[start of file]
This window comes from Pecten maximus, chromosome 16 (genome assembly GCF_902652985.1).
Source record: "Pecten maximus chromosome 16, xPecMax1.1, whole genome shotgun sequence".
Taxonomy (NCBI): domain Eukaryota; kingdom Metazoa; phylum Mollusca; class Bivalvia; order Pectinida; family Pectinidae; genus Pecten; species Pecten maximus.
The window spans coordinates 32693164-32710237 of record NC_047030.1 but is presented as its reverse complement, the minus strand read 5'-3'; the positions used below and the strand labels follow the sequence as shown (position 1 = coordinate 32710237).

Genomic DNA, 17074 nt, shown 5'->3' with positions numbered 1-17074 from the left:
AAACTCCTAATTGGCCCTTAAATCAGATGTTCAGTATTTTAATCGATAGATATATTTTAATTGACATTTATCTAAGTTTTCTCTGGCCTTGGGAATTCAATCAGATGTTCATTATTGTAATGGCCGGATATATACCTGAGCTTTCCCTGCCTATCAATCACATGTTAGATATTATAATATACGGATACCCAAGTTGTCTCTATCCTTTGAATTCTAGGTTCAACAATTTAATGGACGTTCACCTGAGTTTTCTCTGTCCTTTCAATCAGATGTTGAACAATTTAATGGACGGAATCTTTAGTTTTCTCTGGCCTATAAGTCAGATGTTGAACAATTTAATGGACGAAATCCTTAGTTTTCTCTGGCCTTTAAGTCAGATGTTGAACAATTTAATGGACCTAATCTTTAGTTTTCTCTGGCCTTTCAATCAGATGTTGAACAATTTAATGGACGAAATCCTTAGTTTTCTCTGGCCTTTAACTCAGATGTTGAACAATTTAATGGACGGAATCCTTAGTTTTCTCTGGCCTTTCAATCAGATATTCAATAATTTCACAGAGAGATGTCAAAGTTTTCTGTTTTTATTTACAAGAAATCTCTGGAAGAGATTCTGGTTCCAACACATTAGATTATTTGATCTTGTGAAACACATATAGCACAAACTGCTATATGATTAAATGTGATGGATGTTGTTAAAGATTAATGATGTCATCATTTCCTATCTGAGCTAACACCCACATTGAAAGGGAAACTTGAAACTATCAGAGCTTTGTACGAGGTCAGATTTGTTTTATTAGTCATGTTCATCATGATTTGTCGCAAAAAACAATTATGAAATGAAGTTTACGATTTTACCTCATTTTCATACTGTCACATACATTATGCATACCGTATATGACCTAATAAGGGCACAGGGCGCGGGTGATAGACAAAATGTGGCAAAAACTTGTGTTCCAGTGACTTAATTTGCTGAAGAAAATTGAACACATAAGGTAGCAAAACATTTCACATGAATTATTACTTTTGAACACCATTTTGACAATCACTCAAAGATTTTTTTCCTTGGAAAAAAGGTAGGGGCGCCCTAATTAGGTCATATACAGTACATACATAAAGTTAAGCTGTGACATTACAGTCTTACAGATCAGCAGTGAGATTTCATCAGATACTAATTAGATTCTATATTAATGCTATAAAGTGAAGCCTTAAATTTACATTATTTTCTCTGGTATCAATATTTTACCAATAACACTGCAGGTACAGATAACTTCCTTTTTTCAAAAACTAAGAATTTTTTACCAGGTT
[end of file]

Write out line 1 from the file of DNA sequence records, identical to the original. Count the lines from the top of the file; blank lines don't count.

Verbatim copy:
This window comes from Pecten maximus, chromosome 16 (genome assembly GCF_902652985.1).